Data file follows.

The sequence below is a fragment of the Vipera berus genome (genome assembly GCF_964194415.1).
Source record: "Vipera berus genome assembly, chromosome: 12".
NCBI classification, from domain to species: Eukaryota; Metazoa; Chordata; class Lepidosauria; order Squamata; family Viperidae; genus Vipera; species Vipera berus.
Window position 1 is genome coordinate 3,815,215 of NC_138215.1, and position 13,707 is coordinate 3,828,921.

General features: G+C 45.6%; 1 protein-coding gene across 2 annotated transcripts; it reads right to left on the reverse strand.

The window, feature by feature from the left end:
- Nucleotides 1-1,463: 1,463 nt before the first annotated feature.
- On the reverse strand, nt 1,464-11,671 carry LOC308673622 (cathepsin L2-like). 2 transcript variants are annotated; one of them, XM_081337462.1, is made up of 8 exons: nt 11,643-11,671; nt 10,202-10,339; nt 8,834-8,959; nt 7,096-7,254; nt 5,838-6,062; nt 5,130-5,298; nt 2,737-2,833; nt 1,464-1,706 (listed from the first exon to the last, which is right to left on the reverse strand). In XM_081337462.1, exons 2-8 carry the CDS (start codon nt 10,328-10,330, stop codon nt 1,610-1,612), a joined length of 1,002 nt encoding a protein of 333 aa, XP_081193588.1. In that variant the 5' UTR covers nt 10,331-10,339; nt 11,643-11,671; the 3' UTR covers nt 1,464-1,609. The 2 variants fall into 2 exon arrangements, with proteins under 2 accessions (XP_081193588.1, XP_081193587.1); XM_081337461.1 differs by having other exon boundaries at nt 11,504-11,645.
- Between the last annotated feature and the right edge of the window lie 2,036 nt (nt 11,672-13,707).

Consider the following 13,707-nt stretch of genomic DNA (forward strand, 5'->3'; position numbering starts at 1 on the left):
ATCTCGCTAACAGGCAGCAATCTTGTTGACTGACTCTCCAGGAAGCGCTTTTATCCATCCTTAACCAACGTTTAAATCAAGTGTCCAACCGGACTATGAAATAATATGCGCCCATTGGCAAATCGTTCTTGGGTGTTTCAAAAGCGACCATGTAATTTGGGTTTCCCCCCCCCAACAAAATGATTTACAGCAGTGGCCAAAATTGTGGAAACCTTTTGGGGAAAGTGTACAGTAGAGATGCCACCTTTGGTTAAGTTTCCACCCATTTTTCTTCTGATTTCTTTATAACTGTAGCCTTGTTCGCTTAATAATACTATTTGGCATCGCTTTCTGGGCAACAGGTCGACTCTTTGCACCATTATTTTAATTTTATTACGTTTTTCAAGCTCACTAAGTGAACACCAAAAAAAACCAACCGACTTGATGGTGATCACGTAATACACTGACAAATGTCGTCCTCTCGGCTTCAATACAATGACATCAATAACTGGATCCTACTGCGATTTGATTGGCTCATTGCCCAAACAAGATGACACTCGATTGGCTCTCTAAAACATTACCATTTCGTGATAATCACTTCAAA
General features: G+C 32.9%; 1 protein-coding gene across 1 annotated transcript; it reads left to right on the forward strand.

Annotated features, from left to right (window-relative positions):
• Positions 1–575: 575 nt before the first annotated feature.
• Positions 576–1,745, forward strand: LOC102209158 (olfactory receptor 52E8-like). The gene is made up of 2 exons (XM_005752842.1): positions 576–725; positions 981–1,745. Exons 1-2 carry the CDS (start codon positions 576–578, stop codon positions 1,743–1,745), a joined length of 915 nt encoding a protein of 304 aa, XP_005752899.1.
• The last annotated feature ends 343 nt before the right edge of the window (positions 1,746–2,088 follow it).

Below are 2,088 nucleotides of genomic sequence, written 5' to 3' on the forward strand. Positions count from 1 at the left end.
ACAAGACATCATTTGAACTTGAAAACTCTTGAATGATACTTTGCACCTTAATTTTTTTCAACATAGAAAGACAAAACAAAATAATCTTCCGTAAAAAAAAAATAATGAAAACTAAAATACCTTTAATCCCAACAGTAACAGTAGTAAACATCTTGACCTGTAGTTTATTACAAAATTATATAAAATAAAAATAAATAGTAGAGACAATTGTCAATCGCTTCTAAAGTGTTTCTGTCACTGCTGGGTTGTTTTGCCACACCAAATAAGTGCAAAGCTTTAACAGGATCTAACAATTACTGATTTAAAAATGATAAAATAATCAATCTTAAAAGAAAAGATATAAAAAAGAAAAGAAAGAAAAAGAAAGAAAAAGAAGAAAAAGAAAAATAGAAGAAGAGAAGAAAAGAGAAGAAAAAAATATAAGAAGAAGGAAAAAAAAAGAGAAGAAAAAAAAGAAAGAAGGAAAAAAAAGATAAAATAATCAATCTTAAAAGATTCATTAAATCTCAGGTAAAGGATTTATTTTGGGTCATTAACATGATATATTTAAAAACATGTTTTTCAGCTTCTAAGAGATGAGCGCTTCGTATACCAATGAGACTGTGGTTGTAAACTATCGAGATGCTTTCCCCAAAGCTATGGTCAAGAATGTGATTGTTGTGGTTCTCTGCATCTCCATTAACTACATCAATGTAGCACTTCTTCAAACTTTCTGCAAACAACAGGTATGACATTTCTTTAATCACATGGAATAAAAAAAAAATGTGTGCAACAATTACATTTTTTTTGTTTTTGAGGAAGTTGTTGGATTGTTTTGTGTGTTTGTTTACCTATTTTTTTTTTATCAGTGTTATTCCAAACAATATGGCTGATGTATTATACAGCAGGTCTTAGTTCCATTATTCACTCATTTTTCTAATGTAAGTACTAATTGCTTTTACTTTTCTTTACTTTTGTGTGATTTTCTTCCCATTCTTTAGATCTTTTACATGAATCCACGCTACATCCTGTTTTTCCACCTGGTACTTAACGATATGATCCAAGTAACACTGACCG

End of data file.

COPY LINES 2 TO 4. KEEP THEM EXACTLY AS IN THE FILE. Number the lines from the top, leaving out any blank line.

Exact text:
Source record: "Vipera berus genome assembly, chromosome: 12".
NCBI classification, from domain to species: Eukaryota; Metazoa; Chordata; class Lepidosauria; order Squamata; family Viperidae; genus Vipera; species Vipera berus.
Window position 1 is genome coordinate 3,815,215 of NC_138215.1, and position 13,707 is coordinate 3,828,921.